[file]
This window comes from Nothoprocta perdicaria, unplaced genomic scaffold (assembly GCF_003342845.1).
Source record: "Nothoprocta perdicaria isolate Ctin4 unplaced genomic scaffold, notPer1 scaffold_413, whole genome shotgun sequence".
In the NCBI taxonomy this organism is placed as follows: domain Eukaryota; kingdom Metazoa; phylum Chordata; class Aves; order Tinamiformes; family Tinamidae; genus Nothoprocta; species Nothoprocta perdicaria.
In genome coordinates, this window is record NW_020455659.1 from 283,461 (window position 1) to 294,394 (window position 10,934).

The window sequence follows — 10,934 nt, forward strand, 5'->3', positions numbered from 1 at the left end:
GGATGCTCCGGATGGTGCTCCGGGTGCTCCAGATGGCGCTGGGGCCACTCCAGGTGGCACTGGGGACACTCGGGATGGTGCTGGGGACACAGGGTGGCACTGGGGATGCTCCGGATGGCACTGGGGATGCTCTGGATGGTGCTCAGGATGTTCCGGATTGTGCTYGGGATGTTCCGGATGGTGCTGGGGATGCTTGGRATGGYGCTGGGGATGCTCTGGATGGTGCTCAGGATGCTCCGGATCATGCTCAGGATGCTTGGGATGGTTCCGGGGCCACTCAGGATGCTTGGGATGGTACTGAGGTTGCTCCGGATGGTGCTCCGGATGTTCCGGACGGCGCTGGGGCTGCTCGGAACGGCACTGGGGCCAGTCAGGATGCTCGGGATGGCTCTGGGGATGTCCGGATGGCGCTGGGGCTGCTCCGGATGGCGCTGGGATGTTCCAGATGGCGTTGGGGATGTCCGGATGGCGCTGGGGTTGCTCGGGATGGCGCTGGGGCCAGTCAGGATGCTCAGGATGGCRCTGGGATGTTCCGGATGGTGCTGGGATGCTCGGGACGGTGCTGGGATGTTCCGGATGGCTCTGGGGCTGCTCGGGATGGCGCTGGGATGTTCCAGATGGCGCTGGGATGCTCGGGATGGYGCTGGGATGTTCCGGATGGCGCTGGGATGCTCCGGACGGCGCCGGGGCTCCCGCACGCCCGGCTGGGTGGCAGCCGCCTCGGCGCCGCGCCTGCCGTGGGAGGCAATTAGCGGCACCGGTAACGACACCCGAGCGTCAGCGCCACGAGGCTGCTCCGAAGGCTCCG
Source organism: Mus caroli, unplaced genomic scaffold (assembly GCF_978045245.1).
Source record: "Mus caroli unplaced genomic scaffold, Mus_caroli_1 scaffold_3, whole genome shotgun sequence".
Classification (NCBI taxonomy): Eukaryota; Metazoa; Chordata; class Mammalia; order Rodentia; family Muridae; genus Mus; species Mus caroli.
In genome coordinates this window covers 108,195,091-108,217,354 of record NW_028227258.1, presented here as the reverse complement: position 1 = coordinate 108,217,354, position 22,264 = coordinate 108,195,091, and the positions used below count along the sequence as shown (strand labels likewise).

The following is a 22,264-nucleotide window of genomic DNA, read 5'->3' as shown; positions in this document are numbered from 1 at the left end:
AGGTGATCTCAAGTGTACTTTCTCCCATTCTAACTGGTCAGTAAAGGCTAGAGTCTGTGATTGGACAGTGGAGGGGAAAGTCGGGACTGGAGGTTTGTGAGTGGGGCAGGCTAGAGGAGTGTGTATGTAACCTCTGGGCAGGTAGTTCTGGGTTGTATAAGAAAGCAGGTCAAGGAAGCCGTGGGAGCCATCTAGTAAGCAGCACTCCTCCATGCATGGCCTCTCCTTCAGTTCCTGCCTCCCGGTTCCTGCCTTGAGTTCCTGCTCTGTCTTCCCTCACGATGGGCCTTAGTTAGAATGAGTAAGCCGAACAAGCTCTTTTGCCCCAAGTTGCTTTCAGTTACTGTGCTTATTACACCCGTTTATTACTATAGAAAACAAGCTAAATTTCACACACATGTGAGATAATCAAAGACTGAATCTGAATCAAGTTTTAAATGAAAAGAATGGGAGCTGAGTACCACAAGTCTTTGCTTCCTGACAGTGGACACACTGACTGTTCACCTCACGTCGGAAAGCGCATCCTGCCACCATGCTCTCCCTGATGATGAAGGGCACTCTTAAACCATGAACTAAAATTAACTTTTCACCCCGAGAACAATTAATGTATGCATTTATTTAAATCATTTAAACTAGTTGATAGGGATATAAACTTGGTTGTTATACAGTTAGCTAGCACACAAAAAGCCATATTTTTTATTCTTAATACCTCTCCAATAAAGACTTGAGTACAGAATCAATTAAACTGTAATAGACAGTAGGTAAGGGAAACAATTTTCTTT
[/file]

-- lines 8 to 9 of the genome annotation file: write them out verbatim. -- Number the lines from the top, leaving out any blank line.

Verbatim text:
Source record: "Mus caroli unplaced genomic scaffold, Mus_caroli_1 scaffold_3, whole genome shotgun sequence".
Classification (NCBI taxonomy): Eukaryota; Metazoa; Chordata; class Mammalia; order Rodentia; family Muridae; genus Mus; species Mus caroli.